The United States has conducted a test of a new ‘quicksink’ bomb that is designed to destroy enemy warships from the air.
On April 28, the US Air Force Research Laboratory (AFRL) and the Integrated Test Team at Eglin Air Force Base illustrated what an attack on a warship in conflict with the US may look like.
The munitions were tested against a cargo ship in the Gulf of Mexico, which was broken in half and sunk.
The modified quicksink bomb was fired by an F-15E Strike Eagle fighter, which successfully struck the target by detonating a GPS-navigated bomb beneath the vessel.
On US Air Force platforms, the new technology gives the US Air Force torpedo-like kill capabilities.
Joint Direct Attack Munition, a guidance kit that converts unguided bombs into all-weather precision-guided munitions, was utilized in the experiment.
With the help of a GPS-assisted Internal Navigation System, they were adapted to engage moving targets.
While torpedoes are typically employed to sink enemy ships, such an attack reveals the submarine’s location, exposing it to counterattack.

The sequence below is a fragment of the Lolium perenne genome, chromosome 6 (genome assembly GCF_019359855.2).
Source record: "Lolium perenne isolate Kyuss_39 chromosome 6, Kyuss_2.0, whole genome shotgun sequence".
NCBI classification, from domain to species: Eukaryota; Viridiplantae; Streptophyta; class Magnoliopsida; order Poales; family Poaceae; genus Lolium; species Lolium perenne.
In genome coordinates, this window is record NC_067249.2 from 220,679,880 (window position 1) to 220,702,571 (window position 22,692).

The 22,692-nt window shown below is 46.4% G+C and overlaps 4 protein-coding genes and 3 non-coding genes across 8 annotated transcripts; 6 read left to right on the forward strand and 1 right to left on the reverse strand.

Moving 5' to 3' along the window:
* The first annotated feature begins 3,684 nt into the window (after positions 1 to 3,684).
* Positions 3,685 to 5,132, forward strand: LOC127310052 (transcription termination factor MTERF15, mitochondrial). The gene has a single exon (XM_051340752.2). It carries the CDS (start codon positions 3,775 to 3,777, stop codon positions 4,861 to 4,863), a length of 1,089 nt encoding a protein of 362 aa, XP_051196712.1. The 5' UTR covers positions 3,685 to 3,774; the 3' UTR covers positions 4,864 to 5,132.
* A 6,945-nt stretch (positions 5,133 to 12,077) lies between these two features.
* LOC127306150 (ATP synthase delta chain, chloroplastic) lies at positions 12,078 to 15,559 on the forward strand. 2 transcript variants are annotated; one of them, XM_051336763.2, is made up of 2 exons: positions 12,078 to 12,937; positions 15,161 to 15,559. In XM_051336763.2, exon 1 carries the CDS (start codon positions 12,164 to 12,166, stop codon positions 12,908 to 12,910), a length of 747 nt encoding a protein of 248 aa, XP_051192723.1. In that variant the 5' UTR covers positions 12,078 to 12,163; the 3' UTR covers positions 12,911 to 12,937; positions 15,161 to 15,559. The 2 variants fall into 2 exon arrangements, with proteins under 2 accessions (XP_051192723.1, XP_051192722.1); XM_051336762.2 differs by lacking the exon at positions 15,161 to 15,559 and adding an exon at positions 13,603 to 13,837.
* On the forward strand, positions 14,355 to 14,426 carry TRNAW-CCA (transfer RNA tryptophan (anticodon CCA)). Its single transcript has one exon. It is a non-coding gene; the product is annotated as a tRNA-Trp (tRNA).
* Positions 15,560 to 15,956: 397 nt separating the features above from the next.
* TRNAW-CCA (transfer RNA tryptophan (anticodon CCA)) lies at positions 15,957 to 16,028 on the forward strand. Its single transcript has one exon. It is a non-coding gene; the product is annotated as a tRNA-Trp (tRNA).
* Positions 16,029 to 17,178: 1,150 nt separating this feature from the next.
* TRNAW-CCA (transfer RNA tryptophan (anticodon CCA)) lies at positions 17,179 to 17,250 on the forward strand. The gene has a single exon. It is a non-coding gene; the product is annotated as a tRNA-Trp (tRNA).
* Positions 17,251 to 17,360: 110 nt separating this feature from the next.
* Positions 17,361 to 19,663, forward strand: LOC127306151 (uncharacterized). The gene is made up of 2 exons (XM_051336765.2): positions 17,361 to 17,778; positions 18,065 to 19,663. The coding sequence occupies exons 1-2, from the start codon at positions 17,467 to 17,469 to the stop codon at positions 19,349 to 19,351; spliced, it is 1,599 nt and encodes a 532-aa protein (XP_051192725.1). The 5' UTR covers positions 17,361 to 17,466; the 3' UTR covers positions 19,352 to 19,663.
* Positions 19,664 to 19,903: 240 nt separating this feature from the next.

“A Navy submarine has the ability to launch and destroy a ship with a single torpedo at any time,” said Kirk Herzog, AFRL program manager. “But the ‘Quicksink’ [Joint Capability Technology Demonstration] aims to develop a low-cost method of achieving torpedo-like kills from the air at a much higher rate and over a much larger area,” he added.
Colonel Tony Meeks, director of the AFRL’s Munitions Directorate, said, “Quicksink is an answer to an urgent need to neutralize maritime threats to freedom around the world.”
The test was carried out in collaboration with AFRL, the 96th Test Wing’s 780th Test Squadron, and the 53rd Wing’s 85th Test and Evaluation Squadron.
“AFRL scientists and engineers are developing a weapon open systems architecture, or WOSA, seeker to enable precise placement of the weapon,” according to an AFRL release. “Heavy-weight torpedoes are effective [at sinking large ships] but are expensive and employed by a small portion of naval assets,’ said Major Andrew Swanson, 85th TES division chief of Advanced Programs.”
When compared to the risk of losing a submarine to enemy retaliation following a torpedo attack, a Quicksink bomb involves relatively low-cost aircraft.
In the end, the weapon gives US warfighters greater options in warfare.
Stakeholders were able to view the Quicksink demonstration live on the internet when it was launched over the Gulf of Mexico, where Eglin operates the 120,000-square-mile Eglin Gulf Test and Training Range.
According to Aero Corner, a single F-15EX costs $87.7 million each aircraft, whereas a US submarine can cost up to $2.8 billion per unit.
Warships also usually do not possess armor beneath the waterline, with only a few vessels equipped with anti-air capability.